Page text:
One of the neighborhood cats has taken a liking to our back porch. And if the back door from the porch to the kitchen happens to be open when he wanders in, he likes a few spots inside the house even better.
In fact, if he gets past the threshold, he makes a beeline for the spot where we keep food for our four cats.
How we ended up with four cats is a good question.
We have had two for many years. First, it was Butch and Bullwinkle. They are long in the grave. The last two came as a package deal about 16 years ago. They were mother and daughter, and they had been abandoned along a bike path. Both were malnourished and, in a word, scrawny.
We were looking for only one cat, but even the mother in her deprived state looked like a kitten. Mom had a sandy blond coat, and thus we named her Sandy. The daughter is a classic tabby with gray, brown and black stripes.
Later, a cat that one of our daughters picked up while living in Texas joined the mix. He is named Toothless, because he looks like the main character in the movie “How to Train Your Dragon.” He is an independent dude who wouldn’t give me the time of day if I offered him a thick steak and milk fresh from a cow.
Sandy was as friendly and cuddly as anyone could imagine. Daughter Jobie clearly suffered the most from their time without food and is a neurotic loner who hides in corners and hates to be held. Sandy died a couple of years ago, leaving us with the lovable but neurotic and not very cuddly Jobie.
And not long after Sandy died and I had sworn off getting attached to any more animals, my wife and Daughter No. 2 showed up with two kittens. The gray tabbies had been abandoned near where my wife works, and we were “fostering” the two (now known as Ralph and Alice) until someone could adopt them.
I refused to even look at them, because I learned long ago that a cute kitten can steal your heart in a flash. To look at them is to adopt them. “Nothing doing!” I said.
A week or two later, I woke up from a weekend nap to see my sneaky daughter holding two kittens right in front of my face. Ack! Smitten again!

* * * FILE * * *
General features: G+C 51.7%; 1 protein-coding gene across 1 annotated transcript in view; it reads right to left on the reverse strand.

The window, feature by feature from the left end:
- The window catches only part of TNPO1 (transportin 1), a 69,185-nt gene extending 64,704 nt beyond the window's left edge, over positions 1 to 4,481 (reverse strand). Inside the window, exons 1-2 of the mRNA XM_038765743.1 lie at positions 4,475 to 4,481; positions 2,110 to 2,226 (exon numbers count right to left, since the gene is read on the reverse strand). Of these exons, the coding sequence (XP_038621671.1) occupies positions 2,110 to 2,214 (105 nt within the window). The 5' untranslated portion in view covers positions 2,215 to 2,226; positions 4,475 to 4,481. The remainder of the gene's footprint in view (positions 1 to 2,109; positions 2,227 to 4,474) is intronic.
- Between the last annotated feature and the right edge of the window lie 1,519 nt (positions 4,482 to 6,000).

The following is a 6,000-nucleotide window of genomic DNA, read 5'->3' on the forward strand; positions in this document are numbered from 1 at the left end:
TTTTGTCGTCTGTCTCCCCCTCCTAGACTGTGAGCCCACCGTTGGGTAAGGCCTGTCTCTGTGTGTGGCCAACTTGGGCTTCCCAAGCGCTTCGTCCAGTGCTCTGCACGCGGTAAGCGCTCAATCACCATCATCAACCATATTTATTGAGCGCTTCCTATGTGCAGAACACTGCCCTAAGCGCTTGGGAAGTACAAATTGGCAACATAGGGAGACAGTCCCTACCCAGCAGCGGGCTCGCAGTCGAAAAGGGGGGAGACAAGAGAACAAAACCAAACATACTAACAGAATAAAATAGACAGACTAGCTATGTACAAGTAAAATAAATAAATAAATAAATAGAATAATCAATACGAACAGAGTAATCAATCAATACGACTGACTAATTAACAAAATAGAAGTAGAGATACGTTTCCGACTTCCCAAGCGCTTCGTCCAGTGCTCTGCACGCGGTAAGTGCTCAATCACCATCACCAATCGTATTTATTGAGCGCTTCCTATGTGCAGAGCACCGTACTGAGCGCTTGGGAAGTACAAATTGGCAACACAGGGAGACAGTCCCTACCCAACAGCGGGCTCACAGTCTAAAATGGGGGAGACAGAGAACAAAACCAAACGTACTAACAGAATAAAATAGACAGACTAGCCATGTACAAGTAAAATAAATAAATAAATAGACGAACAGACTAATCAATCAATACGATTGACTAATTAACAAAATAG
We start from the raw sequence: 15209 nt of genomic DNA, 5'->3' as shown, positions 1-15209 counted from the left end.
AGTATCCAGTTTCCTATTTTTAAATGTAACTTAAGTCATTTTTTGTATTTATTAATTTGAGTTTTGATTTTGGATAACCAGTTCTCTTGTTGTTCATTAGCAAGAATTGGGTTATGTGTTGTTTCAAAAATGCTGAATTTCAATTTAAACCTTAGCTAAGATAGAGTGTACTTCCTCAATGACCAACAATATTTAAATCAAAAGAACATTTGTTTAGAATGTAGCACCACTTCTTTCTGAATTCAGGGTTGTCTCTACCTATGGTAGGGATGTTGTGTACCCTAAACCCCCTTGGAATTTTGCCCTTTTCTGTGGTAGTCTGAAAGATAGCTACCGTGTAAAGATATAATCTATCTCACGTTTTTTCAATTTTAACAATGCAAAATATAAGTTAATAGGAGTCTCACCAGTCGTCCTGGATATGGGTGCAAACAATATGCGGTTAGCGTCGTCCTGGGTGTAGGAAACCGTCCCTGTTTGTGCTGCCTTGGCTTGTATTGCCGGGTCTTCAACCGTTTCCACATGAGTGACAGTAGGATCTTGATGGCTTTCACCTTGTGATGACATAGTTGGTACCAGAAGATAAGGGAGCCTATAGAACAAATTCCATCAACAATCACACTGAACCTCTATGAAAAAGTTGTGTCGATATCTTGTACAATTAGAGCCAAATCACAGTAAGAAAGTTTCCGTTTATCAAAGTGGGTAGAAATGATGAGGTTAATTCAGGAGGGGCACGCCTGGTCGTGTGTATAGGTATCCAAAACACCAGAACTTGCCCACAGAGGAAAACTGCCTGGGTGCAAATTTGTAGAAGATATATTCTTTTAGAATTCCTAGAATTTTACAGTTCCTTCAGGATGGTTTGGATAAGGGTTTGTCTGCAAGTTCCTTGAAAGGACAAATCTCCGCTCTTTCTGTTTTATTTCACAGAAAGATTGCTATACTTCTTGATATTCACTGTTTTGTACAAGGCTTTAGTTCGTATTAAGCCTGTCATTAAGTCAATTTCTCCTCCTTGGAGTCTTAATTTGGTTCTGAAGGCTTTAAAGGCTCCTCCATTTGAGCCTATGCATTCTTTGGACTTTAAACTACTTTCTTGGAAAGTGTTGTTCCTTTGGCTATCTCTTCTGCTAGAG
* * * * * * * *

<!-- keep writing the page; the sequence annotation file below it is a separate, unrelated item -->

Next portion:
All of that is to say that there is a decent amount of cat food in our house for a neighbor cat to covet. And while the visitor is a friendly guy, he is not a kitten, and I am not smitten. And I draw the line at four.
We have tried many ways to discourage his visits, but he is undeterred. He continued to find ways to open our old-fashioned back-porch screen door. And when he couldn’t get in, he sat and meowed loudly. When he became really desperate, he would climb the screen door — yes, climb — and hang there by his claws and meow until he got someone’s attention.
He got mine, and I told my bride that we had to do something to stop this. Her solution was much more high-tech and humane than my idea: She bought a pet door that only allows our cats to move through it.
Genius, right?! I loved the idea. This battery-powered device is activated by the chip we had implanted in each of them so that we could find them if ever they went missing.
The door allowed us to program it so that each of the three cats that venture outdoors (Jobie would die before she would set foot outside the house) can unlock its little lock just by standing within an inch or two of it.
Theoretically, if a neighbor cat were chasing one of our cats, which happens, our cat could dive toward the high-tech door and it would unlock as she touches the clear-plastic door with her nose. And then it would instantly lock behind her so that the neighbor cat would hit the door with a thud if he tried to follow.
I spent a good part of a day rebuilding a screen door that looks like something straight out of the last century so that it could accommodate this wonderfully modern electronic cat door.
The screen door is in better shape than it has been in years. The cat door locks and unlocks as it should. The neighbor cat is not able to get into our house when the big door is locked and the little door is activated.
All is right with the world.
Except that our cats don’t use the fancy new door. Even though we nudged them through it to show them how it works — and placed treats by the door to coax them — they sit and stare at it.
It has been weeks, and one of them might have walked through the fancy door once. Otherwise, they do as they always have done and beg someone to open the big door for them.
And, as I prepared to write this, I found neighbor cat on the back porch. Someone had forgotten to lock the big door.
Alan D. Miller is a Dispatch editor who writes about old-house repair and historic preservation.